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Introduction Most countries refuse war for a number of reasons, one of them is the economic impact war will have on any national economy. The stress war imposes on a national production system, the enormous cost of war logistics, war materials and the human cost a nation pays during and after a war is incalculable. In addition to all of these reasons, the economic transition from a wartime economy to a peacetime economy offers an additional stress to an economic system for years to come after the cessation of hostilities. The United States still facing issues from the Vietnam era more than fifty years after US forces left Vietnam in 1975. Regardless of these considerations, the United States is waging war in seven countries as off March 2018. Washington announced for the first time on March 14 2018 that American Army Green Berets in December 2017 fought a battle in Niger against Islamic State militants, killing 11. This battle occurred only two months after four Green Berets were killed in a surprise attack in the same country, which at the time aroused public curiosity as to why there was an American military presence there. The just-released information also raises concerns as to how transparent the United States government should be regarding its military operations. The U.S. currently has active military engagements in seven countries across the world, according to a White House report obtained by The New York Times. These countries include Afghanistan, Iraq, Syria, Yemen, Somalia, Libya and Niger.
A report based at Brown University’s Watson Institute for International and Public Affairs finds that an average American taxpayer has spent $23,386 on post-9/11 wars. By the end of the fiscal year 2018, the overall U.S. spending on wars in Iraq, Syria and Afghanistan could reach $5.6 trillion. This amount does not include expenditures in Yemen, Somalia, Libya and Niger. The report comes from the “Costs of War” project, whose international team of 35 scholars, human rights activists, physicians and legal experts research and facilitate debate about the ongoing expense of war. Neta Crawford, Costs of War co-director, and a professor of political science at Boston University, laid out how they arrived at the overall expenditure figures: The U.S. wars in Iraq, Syria, Afghanistan and Pakistan, and the increased spending on homeland security and the departments of defense, state and veterans affairs since the 9/11 attacks have cost more than $4.3 trillion in current dollars through fiscal year 2017,” explained Crawford. “Adding likely costs for fiscal year 2018 and estimated future obligations for veterans’ care, the costs of war total more than $5.6 trillion. Besides the spending by various government departments, the report also accounts for the cost of interest that the U.S. has paid so far on the money it borrowed to pay for the wars. These kind of figures are not counted in Pentagon’s reports on war costs, say the researchers. While the Costs of War report does take into account expenditures like health care and disability payments to veterans, there are still billions in unaccounted-for costs from a variety of sources like money spent by state and local governments to the donations of excess military equipment the U.S makes to countries in war zones. The report also doesn’t include money the U.S. spends on counter-terrorism activities in dozens of countries, its operations in the Horn of Africa, Uganda, Trans-Sahara, the Caribbean and Central America or the Department of Defense’s European Reassurance Initiative, which is aimed at deterring Russia. 16 years, 5 months and 14 days of Conflict The United States first invaded Afghanistan on October 7, 2001, as part of Operation Enduring Freedom. The Bush administration accused the country's then Taliban government of sheltering al Qaeda leader Osama Bin Laden, who had masterminded the previous month's September 11 terrorist attacks. Since October 7 2001 to March 21, 2018 we have a total of 6,009 days of war between United States and Afghanistan, this translates to 16 years, 5 months and 14 days of war. It is a long time with a huge expenditure of resources and human life. The ONLY way out of this conflict will take place after the Nation (congress) takes a decision to end the war. As we see politics and politicians, this decision will not come easy nor it will come in a near future. For the nation to take this decision, the resident of the White House most be completely aware of the unacceptable price the nation is paying for something completely unattainable, a mirage, an Afghan fantasy! Since Donald Trump is not the White House resident with the vision nor the understanding needed to bring an end to these many wars, we will continue seeing and hearing of rumors of war and we will continue hearing of more American soldiers paying the ultimate price for the same cause.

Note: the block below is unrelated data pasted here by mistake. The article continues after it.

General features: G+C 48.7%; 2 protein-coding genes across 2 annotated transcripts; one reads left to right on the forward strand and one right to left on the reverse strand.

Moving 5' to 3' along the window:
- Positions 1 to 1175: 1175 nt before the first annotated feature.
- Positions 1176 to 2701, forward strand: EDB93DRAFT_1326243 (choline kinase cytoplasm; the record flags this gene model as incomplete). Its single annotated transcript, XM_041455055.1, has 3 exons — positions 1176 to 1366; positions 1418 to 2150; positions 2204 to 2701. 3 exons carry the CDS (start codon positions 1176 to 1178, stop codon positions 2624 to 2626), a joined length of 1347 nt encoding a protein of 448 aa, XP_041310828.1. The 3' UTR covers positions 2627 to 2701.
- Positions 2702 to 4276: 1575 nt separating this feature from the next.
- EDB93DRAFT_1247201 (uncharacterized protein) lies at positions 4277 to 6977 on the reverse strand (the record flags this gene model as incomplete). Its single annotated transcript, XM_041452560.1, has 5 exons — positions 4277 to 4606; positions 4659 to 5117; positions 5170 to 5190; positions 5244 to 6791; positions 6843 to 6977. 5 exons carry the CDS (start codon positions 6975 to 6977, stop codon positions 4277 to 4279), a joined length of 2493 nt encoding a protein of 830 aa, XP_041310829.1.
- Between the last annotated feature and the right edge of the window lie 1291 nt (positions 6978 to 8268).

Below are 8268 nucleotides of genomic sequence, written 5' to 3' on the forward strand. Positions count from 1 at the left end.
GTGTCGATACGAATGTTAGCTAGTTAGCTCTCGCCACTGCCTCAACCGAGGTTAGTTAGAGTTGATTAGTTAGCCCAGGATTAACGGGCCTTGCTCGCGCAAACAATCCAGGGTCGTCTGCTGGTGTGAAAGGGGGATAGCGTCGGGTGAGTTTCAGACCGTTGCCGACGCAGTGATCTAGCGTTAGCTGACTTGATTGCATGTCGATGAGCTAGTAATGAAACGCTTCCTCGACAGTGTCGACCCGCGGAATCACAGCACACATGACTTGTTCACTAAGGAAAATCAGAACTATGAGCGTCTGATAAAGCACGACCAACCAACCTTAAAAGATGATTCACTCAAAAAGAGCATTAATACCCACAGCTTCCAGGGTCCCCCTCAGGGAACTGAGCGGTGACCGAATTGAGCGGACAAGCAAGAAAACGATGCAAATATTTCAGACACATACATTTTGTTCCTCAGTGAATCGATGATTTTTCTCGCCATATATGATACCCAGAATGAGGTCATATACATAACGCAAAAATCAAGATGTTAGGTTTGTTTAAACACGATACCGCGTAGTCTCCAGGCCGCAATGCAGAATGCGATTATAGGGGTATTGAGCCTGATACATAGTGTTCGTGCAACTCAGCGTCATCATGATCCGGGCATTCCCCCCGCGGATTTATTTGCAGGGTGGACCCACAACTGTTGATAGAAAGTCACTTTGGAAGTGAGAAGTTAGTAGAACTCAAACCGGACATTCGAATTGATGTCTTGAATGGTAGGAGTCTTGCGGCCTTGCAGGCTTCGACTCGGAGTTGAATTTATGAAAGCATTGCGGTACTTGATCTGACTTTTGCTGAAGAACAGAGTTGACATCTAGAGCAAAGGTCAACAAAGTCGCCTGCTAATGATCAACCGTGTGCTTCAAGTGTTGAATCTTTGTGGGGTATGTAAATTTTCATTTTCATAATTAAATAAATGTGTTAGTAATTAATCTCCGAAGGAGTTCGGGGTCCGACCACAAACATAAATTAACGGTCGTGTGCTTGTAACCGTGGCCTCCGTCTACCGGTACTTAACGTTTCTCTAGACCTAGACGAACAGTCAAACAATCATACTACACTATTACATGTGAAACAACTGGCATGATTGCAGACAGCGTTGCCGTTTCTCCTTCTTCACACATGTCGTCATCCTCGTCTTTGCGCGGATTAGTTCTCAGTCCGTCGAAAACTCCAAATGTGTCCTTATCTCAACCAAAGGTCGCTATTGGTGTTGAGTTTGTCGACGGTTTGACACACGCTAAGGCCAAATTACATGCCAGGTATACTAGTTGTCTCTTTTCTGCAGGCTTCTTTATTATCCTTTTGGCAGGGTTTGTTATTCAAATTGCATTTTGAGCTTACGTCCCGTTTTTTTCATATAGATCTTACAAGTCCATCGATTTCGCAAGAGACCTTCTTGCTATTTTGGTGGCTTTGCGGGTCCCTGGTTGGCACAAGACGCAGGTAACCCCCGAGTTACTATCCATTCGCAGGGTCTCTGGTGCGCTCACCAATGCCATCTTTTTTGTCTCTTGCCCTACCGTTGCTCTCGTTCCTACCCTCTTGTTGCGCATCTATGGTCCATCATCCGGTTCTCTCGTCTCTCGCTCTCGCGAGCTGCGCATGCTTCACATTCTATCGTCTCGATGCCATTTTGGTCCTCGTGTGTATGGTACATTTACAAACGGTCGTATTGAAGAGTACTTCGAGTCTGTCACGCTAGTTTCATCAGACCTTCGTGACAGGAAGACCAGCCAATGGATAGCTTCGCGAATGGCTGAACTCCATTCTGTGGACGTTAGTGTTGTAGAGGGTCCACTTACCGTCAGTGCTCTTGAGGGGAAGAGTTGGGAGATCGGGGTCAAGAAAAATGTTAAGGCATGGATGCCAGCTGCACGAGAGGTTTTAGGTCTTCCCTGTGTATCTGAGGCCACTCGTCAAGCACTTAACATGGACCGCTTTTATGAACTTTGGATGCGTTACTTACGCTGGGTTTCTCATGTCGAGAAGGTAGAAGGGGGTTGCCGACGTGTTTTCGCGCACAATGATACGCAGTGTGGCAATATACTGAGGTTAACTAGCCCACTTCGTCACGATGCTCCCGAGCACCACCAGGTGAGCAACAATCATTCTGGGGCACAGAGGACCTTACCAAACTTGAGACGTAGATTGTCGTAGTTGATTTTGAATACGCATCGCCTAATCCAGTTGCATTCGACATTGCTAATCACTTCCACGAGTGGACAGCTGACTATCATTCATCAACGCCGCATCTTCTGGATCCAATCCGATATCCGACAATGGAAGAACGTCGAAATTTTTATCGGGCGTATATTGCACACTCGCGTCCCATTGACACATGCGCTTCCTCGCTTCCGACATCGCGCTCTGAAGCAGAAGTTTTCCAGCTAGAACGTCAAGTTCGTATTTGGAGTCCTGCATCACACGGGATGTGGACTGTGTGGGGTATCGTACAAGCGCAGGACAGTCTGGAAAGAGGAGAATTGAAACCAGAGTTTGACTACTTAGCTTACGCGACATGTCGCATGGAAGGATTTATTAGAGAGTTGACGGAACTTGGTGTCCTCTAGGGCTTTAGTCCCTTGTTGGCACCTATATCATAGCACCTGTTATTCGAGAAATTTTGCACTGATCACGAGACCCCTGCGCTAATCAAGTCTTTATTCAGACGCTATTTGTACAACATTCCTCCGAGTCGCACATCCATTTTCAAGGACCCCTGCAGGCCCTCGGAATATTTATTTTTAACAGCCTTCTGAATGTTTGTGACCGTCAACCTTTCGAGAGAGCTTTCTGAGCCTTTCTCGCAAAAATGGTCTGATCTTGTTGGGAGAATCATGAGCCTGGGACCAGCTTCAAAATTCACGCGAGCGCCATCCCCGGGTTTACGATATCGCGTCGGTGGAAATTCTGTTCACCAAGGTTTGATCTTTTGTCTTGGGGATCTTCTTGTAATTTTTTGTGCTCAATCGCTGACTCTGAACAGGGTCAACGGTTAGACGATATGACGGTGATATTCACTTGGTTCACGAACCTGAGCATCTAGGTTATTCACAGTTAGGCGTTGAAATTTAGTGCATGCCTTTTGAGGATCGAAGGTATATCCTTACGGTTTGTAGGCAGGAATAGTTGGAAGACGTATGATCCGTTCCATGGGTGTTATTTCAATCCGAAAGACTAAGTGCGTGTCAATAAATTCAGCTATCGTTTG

March 21, 2018
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US is Waging War In Seven Countries And Potentially More to Come
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